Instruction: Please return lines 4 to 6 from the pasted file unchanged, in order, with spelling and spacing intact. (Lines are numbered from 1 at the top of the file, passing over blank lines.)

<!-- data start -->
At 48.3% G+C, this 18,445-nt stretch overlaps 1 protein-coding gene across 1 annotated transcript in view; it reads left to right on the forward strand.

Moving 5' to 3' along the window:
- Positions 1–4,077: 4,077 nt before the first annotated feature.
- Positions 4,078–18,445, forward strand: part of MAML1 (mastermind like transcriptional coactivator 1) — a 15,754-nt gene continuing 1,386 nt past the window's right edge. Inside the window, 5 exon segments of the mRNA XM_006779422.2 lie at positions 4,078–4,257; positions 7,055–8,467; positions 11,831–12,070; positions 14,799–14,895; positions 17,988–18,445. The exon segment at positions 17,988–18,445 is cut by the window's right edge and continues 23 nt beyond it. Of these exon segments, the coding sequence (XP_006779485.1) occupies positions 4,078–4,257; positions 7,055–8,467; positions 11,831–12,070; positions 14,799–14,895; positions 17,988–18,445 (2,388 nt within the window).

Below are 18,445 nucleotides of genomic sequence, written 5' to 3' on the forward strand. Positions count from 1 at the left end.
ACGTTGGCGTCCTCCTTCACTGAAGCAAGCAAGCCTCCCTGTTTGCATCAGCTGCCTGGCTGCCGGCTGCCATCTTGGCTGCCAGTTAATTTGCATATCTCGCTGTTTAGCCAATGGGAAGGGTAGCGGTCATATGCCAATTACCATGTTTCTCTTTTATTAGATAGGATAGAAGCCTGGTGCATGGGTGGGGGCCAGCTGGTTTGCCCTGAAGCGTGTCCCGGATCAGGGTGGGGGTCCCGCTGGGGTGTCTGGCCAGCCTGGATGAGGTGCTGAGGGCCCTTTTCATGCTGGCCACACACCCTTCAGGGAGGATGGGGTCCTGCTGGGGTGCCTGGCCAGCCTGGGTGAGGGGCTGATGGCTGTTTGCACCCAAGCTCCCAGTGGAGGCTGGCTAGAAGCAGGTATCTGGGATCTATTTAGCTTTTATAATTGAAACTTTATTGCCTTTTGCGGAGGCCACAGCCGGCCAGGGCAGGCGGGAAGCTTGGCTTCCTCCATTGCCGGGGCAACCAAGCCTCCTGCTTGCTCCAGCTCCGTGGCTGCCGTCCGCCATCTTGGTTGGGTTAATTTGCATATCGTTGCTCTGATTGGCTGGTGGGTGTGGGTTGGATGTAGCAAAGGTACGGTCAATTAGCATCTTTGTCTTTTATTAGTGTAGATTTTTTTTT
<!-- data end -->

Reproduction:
- Positions 4,078–18,445, forward strand: part of MAML1 (mastermind like transcriptional coactivator 1) — a 15,754-nt gene continuing 1,386 nt past the window's right edge. Inside the window, 5 exon segments of the mRNA XM_006779422.2 lie at positions 4,078–4,257; positions 7,055–8,467; positions 11,831–12,070; positions 14,799–14,895; positions 17,988–18,445. The exon segment at positions 17,988–18,445 is cut by the window's right edge and continues 23 nt beyond it. Of these exon segments, the coding sequence (XP_006779485.1) occupies positions 4,078–4,257; positions 7,055–8,467; positions 11,831–12,070; positions 14,799–14,895; positions 17,988–18,445 (2,388 nt within the window).

Below are 18,445 nucleotides of genomic sequence, written 5' to 3' on the forward strand. Positions count from 1 at the left end.
ACGTTGGCGTCCTCCTTCACTGAAGCAAGCAAGCCTCCCTGTTTGCATCAGCTGCCTGGCTGCCGGCTGCCATCTTGGCTGCCAGTTAATTTGCATATCTCGCTGTTTAGCCAATGGGAAGGGTAGCGGTCATATGCCAATTACCATGTTTCTCTTTTATTAGATAGGATAGAAGCCTGGTGCATGGGTGGGGGCCAGCTGGTTTGCCCTGAAGCGTGTCCCGGATCAGGGTGGGGGTCCCGCTGGGGTGTCTGGCCAGCCTGGATGAGGTGCTGAGGGCCCTTTTCATGCTGGCCACACACCCTTCAGGGAGGATGGGGTCCTGCTGGGGTGCCTGGCCAGCCTGGGTGAGGGGCTGATGGCTGTTTGCACCCAAGCTCCCAGTGGAGGCTGGCTAGAAGCAGGTATCTGGGATCTATTTAGCTTTTATAATTGAAACTTTATTGCCTTTTGCGGAGGCCACAGCCGGCCAGGGCAGGCGGGAAGCTTGGCTTCCTCCATTGCCGGGGCAACCAAGCCTCCTGCTTGCTCCAGCTCCGTGGCTGCCGTCCGCCATCTTGGTTGGGTTAATTTGCATATCGTTGCTCTGATTGGCTGGTGGGTGTGGGTTGGATGTAGCAAAGGTACGGTCAATTAGCATCTTTGTCTTTTATTAGTGTAGATTTTTTTTT